When you need to raise money for your nonprofit, it’s not enough to embody Cuba Gooding, Jr., from the famous Jerry Maguire scene. Nope… insisting people show you the money won’t work. Donors need to be persuaded. They need to feel why their donations are needed. That’s where emotional marketing comes in.
Emotional marketing is an effective strategy for your nonprofit, because it connects to potential donors on a deep level. It cultivates a sense of empathy and necessity.
It moves them.
In order to design an effective emotional marketing strategy for your nonprofit, consider these options…
Tap into the Right Emotions
It’s important to move your potential donors through the right emotional channels. Research shows that emotions deepen people’s sense of compassion, strengthen relationships, and motivate people to make decisions.
When it comes to nonprofit marketing, think carefully about what emotion aligns with your cause or campaign. For example, consider the emotions listed below. These are some of the most-tapped emotions in nonprofit marketing:
To target the right emotion, think about your request, beneficiaries, and audience. Then, consider which emotion will move (not tell) donors to give. This emotion should be your guiding light, your beacon. EVERY marketing decision you make should target THAT EMOTION.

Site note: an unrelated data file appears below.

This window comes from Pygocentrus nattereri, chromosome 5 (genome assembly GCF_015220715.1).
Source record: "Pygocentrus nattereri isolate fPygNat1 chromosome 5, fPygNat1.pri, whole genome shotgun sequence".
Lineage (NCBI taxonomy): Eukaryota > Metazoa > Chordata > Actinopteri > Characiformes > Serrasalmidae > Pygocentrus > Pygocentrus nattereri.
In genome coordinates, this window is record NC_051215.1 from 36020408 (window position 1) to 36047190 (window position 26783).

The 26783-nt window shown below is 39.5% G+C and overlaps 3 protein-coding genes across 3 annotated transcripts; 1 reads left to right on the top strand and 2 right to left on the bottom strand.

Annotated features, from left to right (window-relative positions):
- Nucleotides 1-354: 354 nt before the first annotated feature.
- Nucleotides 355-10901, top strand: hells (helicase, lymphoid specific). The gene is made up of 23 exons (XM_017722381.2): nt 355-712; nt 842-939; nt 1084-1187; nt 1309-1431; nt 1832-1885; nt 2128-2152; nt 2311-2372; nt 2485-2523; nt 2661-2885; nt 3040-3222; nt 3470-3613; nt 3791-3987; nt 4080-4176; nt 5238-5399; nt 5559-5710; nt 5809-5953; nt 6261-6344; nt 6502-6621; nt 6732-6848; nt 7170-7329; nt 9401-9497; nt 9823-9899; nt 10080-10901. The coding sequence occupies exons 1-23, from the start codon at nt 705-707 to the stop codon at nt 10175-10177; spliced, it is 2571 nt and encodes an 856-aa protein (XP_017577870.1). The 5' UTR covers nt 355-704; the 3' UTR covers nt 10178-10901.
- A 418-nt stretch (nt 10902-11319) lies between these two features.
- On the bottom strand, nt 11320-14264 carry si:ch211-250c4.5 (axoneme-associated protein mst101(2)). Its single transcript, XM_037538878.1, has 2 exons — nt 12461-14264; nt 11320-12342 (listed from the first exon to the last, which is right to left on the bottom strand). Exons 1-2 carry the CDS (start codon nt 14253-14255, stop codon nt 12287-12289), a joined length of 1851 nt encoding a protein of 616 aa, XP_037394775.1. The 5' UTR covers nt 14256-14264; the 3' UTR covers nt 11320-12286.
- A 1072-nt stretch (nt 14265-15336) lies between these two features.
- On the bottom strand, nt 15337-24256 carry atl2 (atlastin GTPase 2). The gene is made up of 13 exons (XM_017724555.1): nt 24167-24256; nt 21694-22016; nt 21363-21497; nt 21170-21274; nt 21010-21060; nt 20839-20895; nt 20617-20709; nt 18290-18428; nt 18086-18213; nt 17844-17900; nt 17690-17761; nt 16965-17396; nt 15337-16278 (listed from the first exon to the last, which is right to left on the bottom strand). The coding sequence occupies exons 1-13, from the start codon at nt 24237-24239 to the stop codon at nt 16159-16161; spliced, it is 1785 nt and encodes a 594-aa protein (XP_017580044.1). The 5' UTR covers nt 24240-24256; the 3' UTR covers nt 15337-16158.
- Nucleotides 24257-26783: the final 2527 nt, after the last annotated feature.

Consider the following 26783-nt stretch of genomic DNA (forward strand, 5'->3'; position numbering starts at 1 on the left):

People need a compelling reason to part with their money. They’ll feel uncomfortable being asked. But, they could easily justify giving if they are moved to feel that it’s essential.
Use Emotional Copywriting
Check out this ultimate list of words that trigger emotions.
If you weave these words through your copywriting, then you’ll create a powerful fundraising campaign. Think: which words align with the emotion you seek to trigger? Then, incorporate them naturally into your fundraising copy.
Ultimate List of Words that Trigger Emotions
Which words would work well for your fundraising campaign?
- Lost or Lonely
Develop the Right Emotional Content
Get the most out of emotional marketing by using it across channels and media. In addition to your fundraising letters, explore the use of video marketing, storytelling, email marketing, social media marketing, blogging, and more.
If you pair the right words with the right images or videos, and promote them in the right place, then you’ll be more likely to move your donors to take action — for the longterm.